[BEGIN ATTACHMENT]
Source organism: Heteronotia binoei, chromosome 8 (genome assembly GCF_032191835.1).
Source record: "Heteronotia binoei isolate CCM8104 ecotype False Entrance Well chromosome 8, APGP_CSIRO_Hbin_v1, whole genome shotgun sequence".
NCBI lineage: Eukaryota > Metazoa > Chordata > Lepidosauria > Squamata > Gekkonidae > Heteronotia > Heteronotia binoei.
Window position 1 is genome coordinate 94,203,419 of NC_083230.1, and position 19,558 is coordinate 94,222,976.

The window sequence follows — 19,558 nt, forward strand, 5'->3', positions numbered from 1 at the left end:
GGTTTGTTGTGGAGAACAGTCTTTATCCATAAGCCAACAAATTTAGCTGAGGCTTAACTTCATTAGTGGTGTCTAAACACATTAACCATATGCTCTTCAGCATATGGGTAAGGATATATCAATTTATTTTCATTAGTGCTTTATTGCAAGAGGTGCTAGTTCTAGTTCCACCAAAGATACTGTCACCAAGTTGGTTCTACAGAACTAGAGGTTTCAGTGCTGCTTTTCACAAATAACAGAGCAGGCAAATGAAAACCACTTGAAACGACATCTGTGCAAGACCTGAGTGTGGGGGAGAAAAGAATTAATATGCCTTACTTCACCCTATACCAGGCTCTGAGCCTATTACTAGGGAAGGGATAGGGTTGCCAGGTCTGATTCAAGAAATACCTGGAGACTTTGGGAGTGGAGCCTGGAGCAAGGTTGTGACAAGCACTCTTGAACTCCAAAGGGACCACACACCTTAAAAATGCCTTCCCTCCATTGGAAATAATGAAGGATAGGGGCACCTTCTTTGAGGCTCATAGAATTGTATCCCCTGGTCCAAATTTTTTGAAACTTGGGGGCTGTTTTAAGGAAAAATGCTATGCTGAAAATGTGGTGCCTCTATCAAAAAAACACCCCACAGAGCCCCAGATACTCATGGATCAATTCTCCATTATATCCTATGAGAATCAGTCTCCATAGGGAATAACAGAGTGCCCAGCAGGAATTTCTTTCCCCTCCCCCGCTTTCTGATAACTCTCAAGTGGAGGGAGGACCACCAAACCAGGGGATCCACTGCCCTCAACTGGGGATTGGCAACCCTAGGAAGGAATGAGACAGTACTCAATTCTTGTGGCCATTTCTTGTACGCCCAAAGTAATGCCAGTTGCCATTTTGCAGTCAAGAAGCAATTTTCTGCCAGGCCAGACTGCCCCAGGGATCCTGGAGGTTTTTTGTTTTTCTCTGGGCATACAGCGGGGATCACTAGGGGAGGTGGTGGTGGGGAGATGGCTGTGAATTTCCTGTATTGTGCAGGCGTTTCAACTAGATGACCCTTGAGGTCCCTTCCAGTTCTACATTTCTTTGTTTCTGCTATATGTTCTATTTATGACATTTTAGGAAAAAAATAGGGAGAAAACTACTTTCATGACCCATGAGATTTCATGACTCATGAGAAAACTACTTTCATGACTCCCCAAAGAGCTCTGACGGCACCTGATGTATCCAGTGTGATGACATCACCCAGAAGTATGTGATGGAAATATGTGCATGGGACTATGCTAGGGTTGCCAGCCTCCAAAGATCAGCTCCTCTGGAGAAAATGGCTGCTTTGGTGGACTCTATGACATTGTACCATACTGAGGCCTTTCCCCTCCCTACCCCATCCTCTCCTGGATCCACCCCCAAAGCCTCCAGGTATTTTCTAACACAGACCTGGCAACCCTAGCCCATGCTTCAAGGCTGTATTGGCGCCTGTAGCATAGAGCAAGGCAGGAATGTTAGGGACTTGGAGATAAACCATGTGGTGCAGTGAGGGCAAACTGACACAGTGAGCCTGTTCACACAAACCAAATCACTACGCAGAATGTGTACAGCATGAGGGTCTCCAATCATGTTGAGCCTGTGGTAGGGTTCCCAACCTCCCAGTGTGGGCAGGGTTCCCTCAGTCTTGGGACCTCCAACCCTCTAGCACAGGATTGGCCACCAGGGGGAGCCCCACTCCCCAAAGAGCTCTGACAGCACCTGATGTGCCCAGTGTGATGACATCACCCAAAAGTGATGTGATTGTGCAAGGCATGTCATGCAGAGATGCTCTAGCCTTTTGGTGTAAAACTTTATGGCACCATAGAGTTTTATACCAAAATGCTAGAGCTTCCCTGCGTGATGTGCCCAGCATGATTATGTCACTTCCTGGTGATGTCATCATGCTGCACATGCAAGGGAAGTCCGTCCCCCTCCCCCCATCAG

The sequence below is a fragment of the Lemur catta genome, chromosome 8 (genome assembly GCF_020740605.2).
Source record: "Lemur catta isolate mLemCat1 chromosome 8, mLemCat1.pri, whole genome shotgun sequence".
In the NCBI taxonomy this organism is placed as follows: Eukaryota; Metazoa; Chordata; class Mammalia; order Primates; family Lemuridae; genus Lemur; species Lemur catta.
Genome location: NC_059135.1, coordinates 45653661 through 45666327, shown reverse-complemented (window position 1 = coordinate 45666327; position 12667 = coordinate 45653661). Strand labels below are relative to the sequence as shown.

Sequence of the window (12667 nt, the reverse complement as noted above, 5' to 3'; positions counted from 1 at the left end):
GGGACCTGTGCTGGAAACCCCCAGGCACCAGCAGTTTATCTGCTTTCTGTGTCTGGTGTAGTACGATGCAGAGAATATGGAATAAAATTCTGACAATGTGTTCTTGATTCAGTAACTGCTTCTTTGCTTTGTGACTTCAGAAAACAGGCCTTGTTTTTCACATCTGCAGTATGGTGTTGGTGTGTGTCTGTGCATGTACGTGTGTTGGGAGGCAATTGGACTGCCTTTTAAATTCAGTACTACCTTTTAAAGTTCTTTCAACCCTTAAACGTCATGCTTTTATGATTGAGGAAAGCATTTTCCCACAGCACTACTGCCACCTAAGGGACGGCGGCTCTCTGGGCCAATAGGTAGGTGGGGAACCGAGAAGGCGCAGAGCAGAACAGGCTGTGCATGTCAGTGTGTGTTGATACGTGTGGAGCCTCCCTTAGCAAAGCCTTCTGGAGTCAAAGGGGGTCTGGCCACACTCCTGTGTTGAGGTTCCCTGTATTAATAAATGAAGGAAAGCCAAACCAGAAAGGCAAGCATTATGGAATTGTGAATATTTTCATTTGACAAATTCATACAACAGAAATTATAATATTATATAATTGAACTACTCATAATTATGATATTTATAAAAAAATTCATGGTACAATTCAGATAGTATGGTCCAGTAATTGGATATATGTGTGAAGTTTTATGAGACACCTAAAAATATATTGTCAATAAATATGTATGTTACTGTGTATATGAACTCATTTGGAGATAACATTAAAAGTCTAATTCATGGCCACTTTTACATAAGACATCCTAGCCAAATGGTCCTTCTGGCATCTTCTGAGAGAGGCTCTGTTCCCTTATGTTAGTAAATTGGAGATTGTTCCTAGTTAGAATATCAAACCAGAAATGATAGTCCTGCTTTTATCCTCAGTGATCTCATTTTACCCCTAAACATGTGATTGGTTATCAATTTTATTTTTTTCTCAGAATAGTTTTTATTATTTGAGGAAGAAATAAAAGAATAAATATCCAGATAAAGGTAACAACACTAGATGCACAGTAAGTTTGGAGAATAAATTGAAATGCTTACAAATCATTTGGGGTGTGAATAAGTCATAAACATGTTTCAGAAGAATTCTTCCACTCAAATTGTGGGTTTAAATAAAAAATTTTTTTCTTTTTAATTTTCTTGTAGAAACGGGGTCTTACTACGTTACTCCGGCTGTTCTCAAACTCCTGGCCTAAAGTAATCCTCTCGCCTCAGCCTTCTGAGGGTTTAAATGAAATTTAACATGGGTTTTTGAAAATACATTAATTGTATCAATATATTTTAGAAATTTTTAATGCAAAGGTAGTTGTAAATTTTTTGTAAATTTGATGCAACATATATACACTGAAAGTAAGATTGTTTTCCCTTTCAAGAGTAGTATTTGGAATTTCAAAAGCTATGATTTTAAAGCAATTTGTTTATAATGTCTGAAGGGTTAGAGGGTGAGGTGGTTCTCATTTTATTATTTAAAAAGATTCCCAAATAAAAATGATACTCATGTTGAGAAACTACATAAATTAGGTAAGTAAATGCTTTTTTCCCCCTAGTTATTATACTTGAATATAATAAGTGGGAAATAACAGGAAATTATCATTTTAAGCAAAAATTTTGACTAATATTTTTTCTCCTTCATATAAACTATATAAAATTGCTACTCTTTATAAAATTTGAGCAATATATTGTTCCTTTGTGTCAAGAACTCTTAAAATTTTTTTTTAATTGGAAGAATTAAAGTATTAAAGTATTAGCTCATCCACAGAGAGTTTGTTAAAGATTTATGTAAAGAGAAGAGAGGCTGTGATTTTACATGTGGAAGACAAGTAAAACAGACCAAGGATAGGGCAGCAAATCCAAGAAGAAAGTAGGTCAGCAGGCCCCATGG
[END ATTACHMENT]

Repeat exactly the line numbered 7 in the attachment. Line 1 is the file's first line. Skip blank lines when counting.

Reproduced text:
The sequence below is a fragment of the Lemur catta genome, chromosome 8 (genome assembly GCF_020740605.2).